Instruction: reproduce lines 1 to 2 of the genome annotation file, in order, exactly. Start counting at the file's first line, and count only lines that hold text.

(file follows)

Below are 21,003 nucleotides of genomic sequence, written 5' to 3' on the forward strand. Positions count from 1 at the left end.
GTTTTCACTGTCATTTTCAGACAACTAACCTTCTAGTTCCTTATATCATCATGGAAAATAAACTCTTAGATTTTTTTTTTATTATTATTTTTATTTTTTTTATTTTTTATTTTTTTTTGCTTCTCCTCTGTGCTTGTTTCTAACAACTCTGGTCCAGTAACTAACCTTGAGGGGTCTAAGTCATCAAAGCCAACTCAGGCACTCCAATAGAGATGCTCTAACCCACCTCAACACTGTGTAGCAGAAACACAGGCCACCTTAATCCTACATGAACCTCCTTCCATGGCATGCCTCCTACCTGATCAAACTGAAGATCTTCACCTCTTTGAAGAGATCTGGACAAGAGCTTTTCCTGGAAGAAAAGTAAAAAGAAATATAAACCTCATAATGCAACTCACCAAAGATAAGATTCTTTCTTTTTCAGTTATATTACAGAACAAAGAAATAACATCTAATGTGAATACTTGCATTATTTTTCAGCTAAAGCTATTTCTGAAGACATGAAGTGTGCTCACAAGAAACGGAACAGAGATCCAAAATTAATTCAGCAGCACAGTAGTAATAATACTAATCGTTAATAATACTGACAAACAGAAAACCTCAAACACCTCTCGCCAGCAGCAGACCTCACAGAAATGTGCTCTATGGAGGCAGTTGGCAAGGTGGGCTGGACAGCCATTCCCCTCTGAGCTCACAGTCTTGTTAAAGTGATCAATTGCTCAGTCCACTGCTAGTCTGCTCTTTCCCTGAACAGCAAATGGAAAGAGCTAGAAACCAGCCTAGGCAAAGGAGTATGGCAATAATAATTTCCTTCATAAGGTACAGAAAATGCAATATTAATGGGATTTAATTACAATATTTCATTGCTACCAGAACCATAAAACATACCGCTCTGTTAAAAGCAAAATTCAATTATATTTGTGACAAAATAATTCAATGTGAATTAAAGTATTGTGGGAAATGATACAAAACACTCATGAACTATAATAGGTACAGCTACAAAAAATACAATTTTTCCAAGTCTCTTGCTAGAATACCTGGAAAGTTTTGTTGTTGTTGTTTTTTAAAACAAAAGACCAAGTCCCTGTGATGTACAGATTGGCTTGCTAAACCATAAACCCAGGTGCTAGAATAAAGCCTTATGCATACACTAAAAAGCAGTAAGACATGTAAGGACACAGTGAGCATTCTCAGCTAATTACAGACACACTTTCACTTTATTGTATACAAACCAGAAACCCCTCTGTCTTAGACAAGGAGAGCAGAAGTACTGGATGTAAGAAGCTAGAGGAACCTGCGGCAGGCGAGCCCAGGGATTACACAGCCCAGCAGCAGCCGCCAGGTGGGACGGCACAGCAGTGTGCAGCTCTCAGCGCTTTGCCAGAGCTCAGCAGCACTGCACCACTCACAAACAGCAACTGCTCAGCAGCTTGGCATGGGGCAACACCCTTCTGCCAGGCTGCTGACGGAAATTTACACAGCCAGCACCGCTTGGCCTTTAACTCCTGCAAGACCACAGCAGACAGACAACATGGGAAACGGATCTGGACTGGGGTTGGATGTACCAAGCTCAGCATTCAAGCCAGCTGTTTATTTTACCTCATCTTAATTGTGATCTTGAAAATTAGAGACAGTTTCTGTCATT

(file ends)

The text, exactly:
Below are 21,003 nucleotides of genomic sequence, written 5' to 3' on the forward strand. Positions count from 1 at the left end.
GTTTTCACTGTCATTTTCAGACAACTAACCTTCTAGTTCCTTATATCATCATGGAAAATAAACTCTTAGATTTTTTTTTTATTATTATTTTTATTTTTTTTATTTTTTATTTTTTTTTGCTTCTCCTCTGTGCTTGTTTCTAACAACTCTGGTCCAGTAACTAACCTTGAGGGGTCTAAGTCATCAAAGCCAACTCAGGCACTCCAATAGAGATGCTCTAACCCACCTCAACACTGTGTAGCAGAAACACAGGCCACCTTAATCCTACATGAACCTCCTTCCATGGCATGCCTCCTACCTGATCAAACTGAAGATCTTCACCTCTTTGAAGAGATCTGGACAAGAGCTTTTCCTGGAAGAAAAGTAAAAAGAAATATAAACCTCATAATGCAACTCACCAAAGATAAGATTCTTTCTTTTTCAGTTATATTACAGAACAAAGAAATAACATCTAATGTGAATACTTGCATTATTTTTCAGCTAAAGCTATTTCTGAAGACATGAAGTGTGCTCACAAGAAACGGAACAGAGATCCAAAATTAATTCAGCAGCACAGTAGTAATAATACTAATCGTTAATAATACTGACAAACAGAAAACCTCAAACACCTCTCGCCAGCAGCAGACCTCACAGAAATGTGCTCTATGGAGGCAGTTGGCAAGGTGGGCTGGACAGCCATTCCCCTCTGAGCTCACAGTCTTGTTAAAGTGATCAATTGCTCAGTCCACTGCTAGTCTGCTCTTTCCCTGAACAGCAAATGGAAAGAGCTAGAAACCAGCCTAGGCAAAGGAGTATGGCAATAATAATTTCCTTCATAAGGTACAGAAAATGCAATATTAATGGGATTTAATTACAATATTTCATTGCTACCAGAACCATAAAACATACCGCTCTGTTAAAAGCAAAATTCAATTATATTTGTGACAAAATAATTCAATGTGAATTAAAGTATTGTGGGAAATGATACAAAACACTCATGAACTATAATAGGTACAGCTACAAAAAATACAATTTTTCCAAGTCTCTTGCTAGAATACCTGGAAAGTTTTGTTGTTGTTGTTTTTTAAAACAAAAGACCAAGTCCCTGTGATGTACAGATTGGCTTGCTAAACCATAAACCCAGGTGCTAGAATAAAGCCTTATGCATACACTAAAAAGCAGTAAGACATGTAAGGACACAGTGAGCATTCTCAGCTAATTACAGACACACTTTCACTTTATTGTATACAAACCAGAAACCCCTCTGTCTTAGACAAGGAGAGCAGAAGTACTGGATGTAAGAAGCTAGAGGAACCTGCGGCAGGCGAGCCCAGGGATTACACAGCCCAGCAGCAGCCGCCAGGTGGGACGGCACAGCAGTGTGCAGCTCTCAGCGCTTTGCCAGAGCTCAGCAGCACTGCACCACTCACAAACAGCAACTGCTCAGCAGCTTGGCATGGGGCAACACCCTTCTGCCAGGCTGCTGACGGAAATTTACACAGCCAGCACCGCTTGGCCTTTAACTCCTGCAAGACCACAGCAGACAGACAACATGGGAAACGGATCTGGACTGGGGTTGGATGTACCAAGCTCAGCATTCAAGCCAGCTGTTTATTTTACCTCATCTTAATTGTGATCTTGAAAATTAGAGACAGTTTCTGTCATT